I am basically finished with the first draft of the conlang, having figured out how to handle nouns, verbs, adjectives, prepositions, conjunctions, gerunds, participles, particles, and other features from English and Chinese and a few others. Mostly stuck with what feels to be SVO structure, but generics are stacked before the main specific noun/verb, so instead of "crea-tion", it is more like "result create". But similarly it follows "big tree" (generic first).

However, now I'm wondering how to make the language "feel good", like poetry. How does that even work?! Not how to make complex Shakespeare-like sentences, but how to just do regular sentences and make sure they don't feel "clunky" or, like in English, ungrammatical. What does that even mean to "feel ungrammatical". Is it a statistics-based thing, where we get a bunch of sentence templates in our brains, and if it doesn't fit the template it feels "out of place"? I wonder how languages with highly flexible word orders work then, like Latin (I guess). It seems people say even those languages have "preferred" word orders, so maybe it is also a statistical thing as to what feels good.

Is there any research on this topic? I am wondering what the next steps to take are to make sure things "sound good" (I know that is subjective, but at the same time, it's kind of not, many in English agree that certain phrases "feel weird"). After browsing through examples in a variety of languages from around the world, it appears that things can be said in almost any way imaginable, with word orders covering every permutation pretty much, some with more detail, some with less, etc.. So I'm not sure how to tell if it feels good.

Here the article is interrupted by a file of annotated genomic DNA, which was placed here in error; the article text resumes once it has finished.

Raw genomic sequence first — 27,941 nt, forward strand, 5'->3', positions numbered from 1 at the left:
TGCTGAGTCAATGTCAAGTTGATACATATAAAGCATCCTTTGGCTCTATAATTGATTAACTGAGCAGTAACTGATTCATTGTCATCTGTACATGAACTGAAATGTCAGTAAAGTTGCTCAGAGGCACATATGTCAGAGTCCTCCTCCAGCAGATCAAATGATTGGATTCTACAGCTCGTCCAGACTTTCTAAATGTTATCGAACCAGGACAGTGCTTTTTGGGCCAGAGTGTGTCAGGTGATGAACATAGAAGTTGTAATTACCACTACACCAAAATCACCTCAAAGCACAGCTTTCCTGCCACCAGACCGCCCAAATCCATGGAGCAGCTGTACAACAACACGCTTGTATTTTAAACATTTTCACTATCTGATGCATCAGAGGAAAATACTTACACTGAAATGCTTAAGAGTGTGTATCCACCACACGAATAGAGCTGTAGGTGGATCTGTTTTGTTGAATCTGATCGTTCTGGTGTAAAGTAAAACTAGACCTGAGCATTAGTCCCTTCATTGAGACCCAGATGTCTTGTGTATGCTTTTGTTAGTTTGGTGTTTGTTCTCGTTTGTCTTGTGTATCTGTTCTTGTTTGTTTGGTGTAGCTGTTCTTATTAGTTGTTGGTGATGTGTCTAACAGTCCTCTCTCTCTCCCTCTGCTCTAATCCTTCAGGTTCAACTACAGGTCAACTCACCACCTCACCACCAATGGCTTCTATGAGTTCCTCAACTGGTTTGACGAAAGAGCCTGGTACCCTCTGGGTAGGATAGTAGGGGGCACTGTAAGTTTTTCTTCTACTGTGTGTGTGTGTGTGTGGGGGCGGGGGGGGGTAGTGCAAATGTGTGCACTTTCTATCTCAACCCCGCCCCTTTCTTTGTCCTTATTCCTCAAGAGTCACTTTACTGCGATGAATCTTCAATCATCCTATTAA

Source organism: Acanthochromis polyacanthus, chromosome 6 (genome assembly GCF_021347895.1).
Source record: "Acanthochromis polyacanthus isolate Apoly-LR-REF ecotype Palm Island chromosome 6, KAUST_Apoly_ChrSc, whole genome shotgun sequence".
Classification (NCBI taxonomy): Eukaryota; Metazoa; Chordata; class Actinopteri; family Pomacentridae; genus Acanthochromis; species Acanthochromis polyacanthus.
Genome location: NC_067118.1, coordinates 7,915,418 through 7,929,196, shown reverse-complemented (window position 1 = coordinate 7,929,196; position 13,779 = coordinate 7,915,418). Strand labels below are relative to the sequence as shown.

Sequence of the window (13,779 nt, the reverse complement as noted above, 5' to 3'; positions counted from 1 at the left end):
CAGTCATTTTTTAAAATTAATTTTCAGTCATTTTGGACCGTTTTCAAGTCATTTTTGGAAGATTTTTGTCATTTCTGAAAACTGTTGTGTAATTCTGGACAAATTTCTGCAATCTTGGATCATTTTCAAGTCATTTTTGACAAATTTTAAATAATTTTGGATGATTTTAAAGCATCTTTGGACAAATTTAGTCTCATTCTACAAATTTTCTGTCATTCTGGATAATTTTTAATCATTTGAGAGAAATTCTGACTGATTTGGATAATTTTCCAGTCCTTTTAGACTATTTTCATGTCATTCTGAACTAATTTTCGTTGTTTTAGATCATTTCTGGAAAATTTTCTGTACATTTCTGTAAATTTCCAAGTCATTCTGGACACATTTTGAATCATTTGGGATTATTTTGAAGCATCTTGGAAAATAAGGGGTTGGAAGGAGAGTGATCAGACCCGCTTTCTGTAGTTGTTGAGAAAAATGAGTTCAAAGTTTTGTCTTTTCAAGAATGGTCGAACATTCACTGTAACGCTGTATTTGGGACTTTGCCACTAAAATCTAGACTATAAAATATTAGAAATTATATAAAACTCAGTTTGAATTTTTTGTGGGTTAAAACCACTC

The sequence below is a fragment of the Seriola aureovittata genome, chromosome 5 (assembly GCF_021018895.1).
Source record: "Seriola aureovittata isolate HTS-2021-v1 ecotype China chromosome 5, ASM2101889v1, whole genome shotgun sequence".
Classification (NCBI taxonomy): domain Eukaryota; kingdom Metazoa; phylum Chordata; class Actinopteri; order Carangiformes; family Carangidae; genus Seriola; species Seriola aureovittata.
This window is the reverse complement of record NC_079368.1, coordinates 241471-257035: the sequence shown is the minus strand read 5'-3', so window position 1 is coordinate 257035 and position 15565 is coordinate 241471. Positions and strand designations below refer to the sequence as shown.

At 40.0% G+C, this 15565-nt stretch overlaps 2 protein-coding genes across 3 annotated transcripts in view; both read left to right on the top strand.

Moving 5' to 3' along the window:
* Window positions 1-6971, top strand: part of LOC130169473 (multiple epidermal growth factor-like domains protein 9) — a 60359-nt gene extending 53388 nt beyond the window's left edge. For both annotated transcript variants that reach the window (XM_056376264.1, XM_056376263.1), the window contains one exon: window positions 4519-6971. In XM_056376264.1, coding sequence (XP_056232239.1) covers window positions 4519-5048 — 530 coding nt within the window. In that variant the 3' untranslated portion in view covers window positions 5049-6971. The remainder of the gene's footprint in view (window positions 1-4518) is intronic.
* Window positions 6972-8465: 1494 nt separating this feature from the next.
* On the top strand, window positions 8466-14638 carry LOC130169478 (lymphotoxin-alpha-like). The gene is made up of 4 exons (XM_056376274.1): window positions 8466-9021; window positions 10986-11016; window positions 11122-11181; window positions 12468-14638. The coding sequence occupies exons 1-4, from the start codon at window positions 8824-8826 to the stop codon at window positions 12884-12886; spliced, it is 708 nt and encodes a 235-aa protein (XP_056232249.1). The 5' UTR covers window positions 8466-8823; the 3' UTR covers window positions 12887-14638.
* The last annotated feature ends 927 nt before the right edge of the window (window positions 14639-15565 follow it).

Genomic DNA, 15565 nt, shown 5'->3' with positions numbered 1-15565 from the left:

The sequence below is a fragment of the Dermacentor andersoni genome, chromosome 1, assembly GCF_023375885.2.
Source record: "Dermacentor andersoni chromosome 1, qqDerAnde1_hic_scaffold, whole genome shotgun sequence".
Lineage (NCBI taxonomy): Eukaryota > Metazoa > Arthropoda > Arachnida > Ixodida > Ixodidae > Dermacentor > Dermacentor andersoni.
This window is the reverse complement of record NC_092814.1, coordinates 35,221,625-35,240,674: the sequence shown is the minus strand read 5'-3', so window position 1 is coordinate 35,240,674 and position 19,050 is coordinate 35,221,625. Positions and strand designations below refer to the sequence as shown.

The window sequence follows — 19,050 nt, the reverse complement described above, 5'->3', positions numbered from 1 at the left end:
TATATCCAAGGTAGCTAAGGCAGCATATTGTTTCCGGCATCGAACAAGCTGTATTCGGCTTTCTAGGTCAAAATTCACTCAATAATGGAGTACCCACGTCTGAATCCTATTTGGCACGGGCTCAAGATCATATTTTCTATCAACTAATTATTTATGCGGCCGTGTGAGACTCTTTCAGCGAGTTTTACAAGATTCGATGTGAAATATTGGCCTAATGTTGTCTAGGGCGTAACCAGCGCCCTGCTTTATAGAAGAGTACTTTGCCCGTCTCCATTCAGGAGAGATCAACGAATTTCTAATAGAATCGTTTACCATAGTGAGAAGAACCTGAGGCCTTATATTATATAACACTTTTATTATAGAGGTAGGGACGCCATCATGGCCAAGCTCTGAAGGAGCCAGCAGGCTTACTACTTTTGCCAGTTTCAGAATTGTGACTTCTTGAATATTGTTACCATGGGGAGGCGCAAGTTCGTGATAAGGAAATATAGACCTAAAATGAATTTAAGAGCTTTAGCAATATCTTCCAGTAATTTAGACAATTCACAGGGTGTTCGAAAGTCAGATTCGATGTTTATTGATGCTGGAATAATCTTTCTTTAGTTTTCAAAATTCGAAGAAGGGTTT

How does it even work in natural languages? Does it just take a lot of speaking and refining it so we create statistical patterns basically? How much work would it take for a conlang to have that natural feel?

1 Answer 1


This is the field called "syntax": the study of how words are put together into sentences. The simplest explanation would be that every language has rules for this, but what those rules are, and how flexible the results are, varies from language to language.

If you're interested in the theory, I recommend Adger's Core Syntax: A Minimalist Approach, which you can find online. There are a lot of different theories of syntax out there, but I've found Adger's explanation of his version of minimalism compelling and also understandable.

  • I'm aware of syntax, but does the book go into what "sounds good" and how it works?
    – Lance
    Commented Oct 30, 2022 at 5:31
  • 1
    Based on your question, it sounds like by "sounds good" you mean "is considered grammatical", and in that case yes the book does go over it. Much of the book is dedicated to building a theory of English syntax that explains why some sentences are grammatical and others are not.
    – Draconis
    Commented Oct 30, 2022 at 5:50
  • 350 pages, wha'! It looks like a great read tho!
    – Lance
    Commented Oct 30, 2022 at 10:02
  • @Lance Be warned, syntax is in my opinion the most theoretically complicated area of linguistics. If you find yourself bouncing off Adger, there are other introductory texts out there. But Adger attempts to explain all of English syntax in his book, which most don't. (He doesn't necessarily succeed, but the goal is there.) He also claims a lot of aspects of his theory are true for all languages in the world, which I somewhat doubt, but they're still good for conlanging.
    – Draconis
    Commented Oct 30, 2022 at 19:02

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